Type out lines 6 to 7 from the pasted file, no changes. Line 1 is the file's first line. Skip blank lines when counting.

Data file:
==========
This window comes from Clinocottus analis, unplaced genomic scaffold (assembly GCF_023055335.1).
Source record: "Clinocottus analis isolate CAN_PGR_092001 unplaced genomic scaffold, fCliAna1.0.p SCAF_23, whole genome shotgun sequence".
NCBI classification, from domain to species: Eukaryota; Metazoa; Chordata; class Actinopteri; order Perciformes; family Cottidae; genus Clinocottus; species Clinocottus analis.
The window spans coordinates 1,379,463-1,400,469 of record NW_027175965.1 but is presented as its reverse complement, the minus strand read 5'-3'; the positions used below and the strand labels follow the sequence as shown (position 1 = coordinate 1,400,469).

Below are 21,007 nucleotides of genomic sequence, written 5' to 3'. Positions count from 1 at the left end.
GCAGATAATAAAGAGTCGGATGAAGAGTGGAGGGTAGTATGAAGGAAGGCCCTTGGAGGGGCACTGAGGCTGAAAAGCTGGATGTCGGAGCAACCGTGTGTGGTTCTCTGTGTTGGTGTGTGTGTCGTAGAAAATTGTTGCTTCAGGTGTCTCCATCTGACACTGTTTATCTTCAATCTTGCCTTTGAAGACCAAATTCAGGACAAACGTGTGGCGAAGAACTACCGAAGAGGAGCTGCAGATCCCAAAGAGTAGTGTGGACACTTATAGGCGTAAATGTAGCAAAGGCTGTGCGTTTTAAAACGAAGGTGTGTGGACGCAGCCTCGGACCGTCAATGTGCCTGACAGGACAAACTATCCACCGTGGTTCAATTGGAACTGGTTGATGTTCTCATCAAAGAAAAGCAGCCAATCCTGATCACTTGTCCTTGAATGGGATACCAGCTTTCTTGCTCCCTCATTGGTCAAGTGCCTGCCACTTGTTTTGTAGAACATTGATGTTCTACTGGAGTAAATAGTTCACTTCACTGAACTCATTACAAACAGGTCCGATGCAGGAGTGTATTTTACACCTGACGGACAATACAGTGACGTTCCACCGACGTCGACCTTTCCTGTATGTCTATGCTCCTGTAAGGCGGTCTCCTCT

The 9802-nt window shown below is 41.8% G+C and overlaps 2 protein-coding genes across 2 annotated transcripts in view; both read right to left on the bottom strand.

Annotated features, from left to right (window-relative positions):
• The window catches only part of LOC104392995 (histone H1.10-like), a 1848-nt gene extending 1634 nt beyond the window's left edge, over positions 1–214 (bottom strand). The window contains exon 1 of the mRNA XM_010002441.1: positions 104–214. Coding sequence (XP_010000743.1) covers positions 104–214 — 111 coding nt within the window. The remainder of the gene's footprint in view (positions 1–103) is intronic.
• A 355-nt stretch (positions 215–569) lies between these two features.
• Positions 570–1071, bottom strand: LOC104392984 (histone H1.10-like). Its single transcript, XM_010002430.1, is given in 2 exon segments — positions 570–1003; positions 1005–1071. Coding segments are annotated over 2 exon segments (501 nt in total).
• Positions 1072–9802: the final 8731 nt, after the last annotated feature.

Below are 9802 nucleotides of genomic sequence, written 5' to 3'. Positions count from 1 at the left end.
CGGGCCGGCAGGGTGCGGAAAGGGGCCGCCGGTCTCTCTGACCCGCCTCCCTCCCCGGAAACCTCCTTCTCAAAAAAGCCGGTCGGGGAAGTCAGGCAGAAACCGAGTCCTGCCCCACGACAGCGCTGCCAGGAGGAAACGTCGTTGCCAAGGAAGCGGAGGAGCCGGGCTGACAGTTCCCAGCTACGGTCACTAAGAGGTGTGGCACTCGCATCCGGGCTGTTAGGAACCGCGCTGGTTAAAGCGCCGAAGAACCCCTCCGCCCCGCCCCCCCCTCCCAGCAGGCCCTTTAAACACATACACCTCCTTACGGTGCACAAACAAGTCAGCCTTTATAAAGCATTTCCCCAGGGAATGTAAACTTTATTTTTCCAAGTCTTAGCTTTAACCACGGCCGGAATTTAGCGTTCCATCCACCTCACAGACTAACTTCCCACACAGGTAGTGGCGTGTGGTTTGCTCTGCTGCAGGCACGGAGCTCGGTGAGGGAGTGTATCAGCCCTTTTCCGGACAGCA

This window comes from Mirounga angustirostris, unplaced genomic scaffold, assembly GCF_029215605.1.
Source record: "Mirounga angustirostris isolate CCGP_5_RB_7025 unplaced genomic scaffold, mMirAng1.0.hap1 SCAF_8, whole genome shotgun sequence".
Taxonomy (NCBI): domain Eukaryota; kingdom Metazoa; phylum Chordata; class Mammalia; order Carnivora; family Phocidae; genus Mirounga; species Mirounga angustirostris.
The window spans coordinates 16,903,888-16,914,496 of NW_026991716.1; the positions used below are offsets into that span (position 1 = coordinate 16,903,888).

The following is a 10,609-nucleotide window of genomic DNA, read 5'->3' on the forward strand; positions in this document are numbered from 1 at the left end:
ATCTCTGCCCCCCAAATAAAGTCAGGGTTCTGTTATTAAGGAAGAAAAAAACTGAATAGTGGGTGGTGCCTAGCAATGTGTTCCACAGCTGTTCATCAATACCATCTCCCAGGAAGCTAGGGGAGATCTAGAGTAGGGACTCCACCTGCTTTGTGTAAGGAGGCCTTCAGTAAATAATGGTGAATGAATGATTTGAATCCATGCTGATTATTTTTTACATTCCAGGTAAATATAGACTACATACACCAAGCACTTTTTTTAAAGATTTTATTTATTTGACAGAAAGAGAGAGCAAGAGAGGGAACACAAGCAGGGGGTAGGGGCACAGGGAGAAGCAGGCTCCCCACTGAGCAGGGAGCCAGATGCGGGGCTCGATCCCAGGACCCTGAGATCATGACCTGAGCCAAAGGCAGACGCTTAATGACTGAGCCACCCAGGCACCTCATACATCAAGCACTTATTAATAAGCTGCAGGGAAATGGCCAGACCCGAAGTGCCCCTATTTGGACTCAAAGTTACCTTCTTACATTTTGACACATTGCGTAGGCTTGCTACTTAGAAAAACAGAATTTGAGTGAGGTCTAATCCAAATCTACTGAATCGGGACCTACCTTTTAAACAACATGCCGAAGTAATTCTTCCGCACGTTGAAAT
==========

GCAGATAATAAAGAGTCGGATGAAGAGTGGAGGGTAGTATGAAGGAAGGCCCTTGGAGGGGCACTGAGGCTGAAAAGCTGGATGTCGGAGCAACCGTGTGTGGTTCTCTGTGTTGGTGTGTGTGTCGTAGAAAATTGTTGCTTCAGGTGTCTCCATCTGACACTGTTTATCTTCAATCTTGCCTTTGAAGACCAAATTCAGGACAAACGTGTGGCGAAGAACTACCGAAGAGGAGCTGCAGATCCCAAAGAGTAGTGTGGACACTTATAGGCGTAAATGTAGCAAAGGCTGTGCGTTTTAAAACGAAGGTGTGTGGACGCAGCCTCGGACCGTCAATGTGCCTGACAGGACAAACTATCCACCGTGGTTCAATTGGAACTGGTTGATGTTCTCATCAAAGAAAAGCAGCCAATCCTGATCACTTGTCCTTGAATGGGATACCAGCTTTCTTGCTCCCTCATTGGTCAAGTGCCTGCCACTTGTTTTGTAGAACATTGATGTTCTACTGGAGTAAATAGTTCACTTCACTGAACTCATTACAAACAGGTCCGATGCAGGAGTGTATTTTACACCTGACGGACAATACAGTGACGTTCCACCGACGTCGACCTTTCCTGTATGTCTATGCTCCTGTAAGGCGGTCTCCTCT

The 9802-nt window shown below is 41.8% G+C and overlaps 2 protein-coding genes across 2 annotated transcripts in view; both read right to left on the bottom strand.